Performing at Maryland Renaissance Festival in September
by Gael Stirler
If you have never heard of the Mediaeval Baebes then you may be in for a treat. Here is what some other reviewers have said about this amazing group:
The Mediaeval Baebes have established a legendary reputation for themselves by reviving ancient text and song and turning historical fantasy into reality for the pleasure of a modern audience. Their first album, Salva Nos, released in 1997 was certified Silver within weeks of release and was Virgin Classics fastest selling debut album. The bands 1998 follow-up, Worldes Blysse, blazed into the Classical Charts at No. 1 to widespread, critical acclaim. July 05 saw them return with a brand new studio album, Mirabilis, which is already considered by some to be their finest work to date.
Recognized as the originators of a new breed of acts responsible for spicing up the classical world, the Mediaeval Baebes have always pushed the boundaries in terms of attitude and musical approach.—The Times
...bright, funny, gutsy women, good looking, too,... as close to heaven as you can get.—The Express
The Baebes have been called classic music's Spice Girls and early music Pussy Cat Dolls for their sexy contemporary approach to medieval music. Katherine Blake founded the group in 1996 after she left the goth music group Miranda Sex Garden. Katherine explains, "One of the inspirations for forming the Baebes was my participation in (another) Mediaeval ensemble called Synfonie, performing mostly Hildegard plainsong. The group also introduced me to a song called Salva Nos which I performed in a cabaret in Berlin. That song was the first we ever sang together and also the name of the first album we made." After returning to England she called her girl friends together and taught them the song then outlined her vision for an all female choral group. Her timing couldn't have been better. The music scene which had been dominated by male groups was about to be kicked over by a new breed of gutsy female vocalists starting with the Spice Girls.
Even before the Spice Girls first album was released the Mediaeval Baebes were working up enough songs for their first concert, which was held in a cemetery. Soon they made a demo tape and sent it off with high hopes but low expectations. Within days they were signed by Virgin Records sight unseen. The executives must have died and gone to heaven when they saw the Baebes for the first time and realized what a sizzling effect these young, sexy women in flowing white gowns produced on their audience as they wove an enchanting tapestry of heavenly music.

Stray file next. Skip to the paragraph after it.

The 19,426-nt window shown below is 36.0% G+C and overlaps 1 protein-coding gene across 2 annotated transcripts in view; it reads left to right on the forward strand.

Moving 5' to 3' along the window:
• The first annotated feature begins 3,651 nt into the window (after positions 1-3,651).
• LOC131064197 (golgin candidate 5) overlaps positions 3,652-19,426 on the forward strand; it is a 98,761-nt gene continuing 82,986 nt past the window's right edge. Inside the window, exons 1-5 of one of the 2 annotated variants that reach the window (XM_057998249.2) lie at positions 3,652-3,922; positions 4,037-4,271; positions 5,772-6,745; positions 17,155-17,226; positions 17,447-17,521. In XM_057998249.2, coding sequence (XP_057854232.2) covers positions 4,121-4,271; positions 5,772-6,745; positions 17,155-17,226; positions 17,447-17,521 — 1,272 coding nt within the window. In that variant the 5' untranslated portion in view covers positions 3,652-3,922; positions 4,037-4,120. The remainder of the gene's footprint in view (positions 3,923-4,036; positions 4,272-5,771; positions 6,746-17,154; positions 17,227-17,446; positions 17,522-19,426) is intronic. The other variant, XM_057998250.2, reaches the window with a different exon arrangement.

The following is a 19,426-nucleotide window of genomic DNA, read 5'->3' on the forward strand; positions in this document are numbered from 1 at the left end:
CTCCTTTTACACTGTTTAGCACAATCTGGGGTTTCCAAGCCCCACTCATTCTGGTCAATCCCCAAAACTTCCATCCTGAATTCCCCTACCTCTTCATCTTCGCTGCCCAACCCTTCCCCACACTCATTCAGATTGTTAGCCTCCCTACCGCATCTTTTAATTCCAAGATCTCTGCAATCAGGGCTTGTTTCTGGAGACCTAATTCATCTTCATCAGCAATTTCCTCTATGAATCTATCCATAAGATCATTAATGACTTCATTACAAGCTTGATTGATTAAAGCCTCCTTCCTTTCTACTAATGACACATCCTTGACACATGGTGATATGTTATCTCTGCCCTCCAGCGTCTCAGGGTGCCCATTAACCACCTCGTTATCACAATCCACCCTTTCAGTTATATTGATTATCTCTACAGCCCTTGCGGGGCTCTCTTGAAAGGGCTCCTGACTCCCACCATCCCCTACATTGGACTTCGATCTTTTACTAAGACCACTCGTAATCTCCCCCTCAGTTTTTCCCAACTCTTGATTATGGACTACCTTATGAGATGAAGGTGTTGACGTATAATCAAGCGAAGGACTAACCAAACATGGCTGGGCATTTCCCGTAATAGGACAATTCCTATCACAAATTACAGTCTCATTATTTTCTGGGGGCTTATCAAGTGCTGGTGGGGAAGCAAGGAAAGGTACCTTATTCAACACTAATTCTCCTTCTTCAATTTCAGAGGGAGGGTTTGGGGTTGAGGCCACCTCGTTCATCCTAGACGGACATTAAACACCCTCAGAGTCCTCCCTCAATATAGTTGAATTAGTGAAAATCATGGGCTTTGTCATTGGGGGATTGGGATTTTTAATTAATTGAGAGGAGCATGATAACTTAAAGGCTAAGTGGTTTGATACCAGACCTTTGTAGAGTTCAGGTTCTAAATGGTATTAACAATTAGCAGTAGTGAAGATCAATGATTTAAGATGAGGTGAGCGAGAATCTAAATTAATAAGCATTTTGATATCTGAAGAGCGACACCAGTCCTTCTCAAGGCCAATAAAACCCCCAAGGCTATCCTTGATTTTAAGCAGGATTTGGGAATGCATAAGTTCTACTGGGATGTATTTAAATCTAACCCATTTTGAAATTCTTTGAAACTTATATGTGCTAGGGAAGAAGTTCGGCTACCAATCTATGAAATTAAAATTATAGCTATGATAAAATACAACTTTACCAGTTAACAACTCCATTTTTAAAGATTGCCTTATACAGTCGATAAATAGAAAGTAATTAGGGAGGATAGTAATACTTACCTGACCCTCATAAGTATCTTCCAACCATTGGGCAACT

In the years that followed they have produced six albums, a live performance DVD, a songbook, a book of erotic art called Songs of the Flesh, and have toured all of Great Britain, Europe, and North America. In the USA they toured with Lilith Fair where they developed quite a reputation for pranks. Rachael Van Asch, the band's only blond, recalls those days, "like when our drummer boys Hans and Trevor dressed up in our spare long white dresses with full make-up and came onstage with us on Lilith Fair to perform the closing number with Sarah Maclaughlin." The band swelled to thirteen women at one time and now has settled on just seven voices, Katherine Blake (music director), Audrey Evans, Emily Ovenden, Marie Findley, Maple Bee, Cylindra, and Rebecca Dutton. The Baebes are all talented individuals, so the band makes time for everyone to develop personal projects.
Rachael, who left the band in 2004 to get married and have a baby, grew up in rock music. Her mother was a member of New Zealand band Ragnarock. For eight years Rachel Van Asch performed and served as costume designer for the Baebes. Rachael has also produced fashion clothes based on her costume designs under the labels Sacred Clothing and Van Asch. Now she is in the process of moving to Sweden where she will be opening a clothing store.
Audrey Evans has been with the band since the beginning but when she isn't performing she teaches in a nursery school. In November of 2005 she also gave birth to a son, Lewis, who is the love of her life.
|Maple Bee playing the
recorder in concert
Emily Ovenden is the daughter of famous English Ruralist artists Graham & Annie Ovenden but her talents are manifested in music and writing. She has written and published one book, Vulpes Vulpes, and has just finished her second novel, The Ice Room. Currently she is working on songs for an upcoming Celtic album.
Maple Bee, the dark haired mezzo soprano, joined the band in 2003. She spent her childhood on board a yacht, traveling the world and living in the Middle East. She has made two techno solo albums and just released a new dance album, Huski.
Mediaeval Baebes celebrated an important anniversary in May this year. Maple Bee tells, "the Baebes had their 10th anniversary party which involved lots of singing loudly in a pub called the Boogaloo on Highgate Hill, followed by lots of strange baebeish antics and fake champagne." In June, she says, they performed at "an amazing show in Cornwall inside a real life stalactite-ridden cave called Carnglaze Caverns - then on to the sunrise festival near Glastonbury..." This month they will be performing three shows a day at the Maryland Renaissance Festival on September 30 and October 1, 2006.
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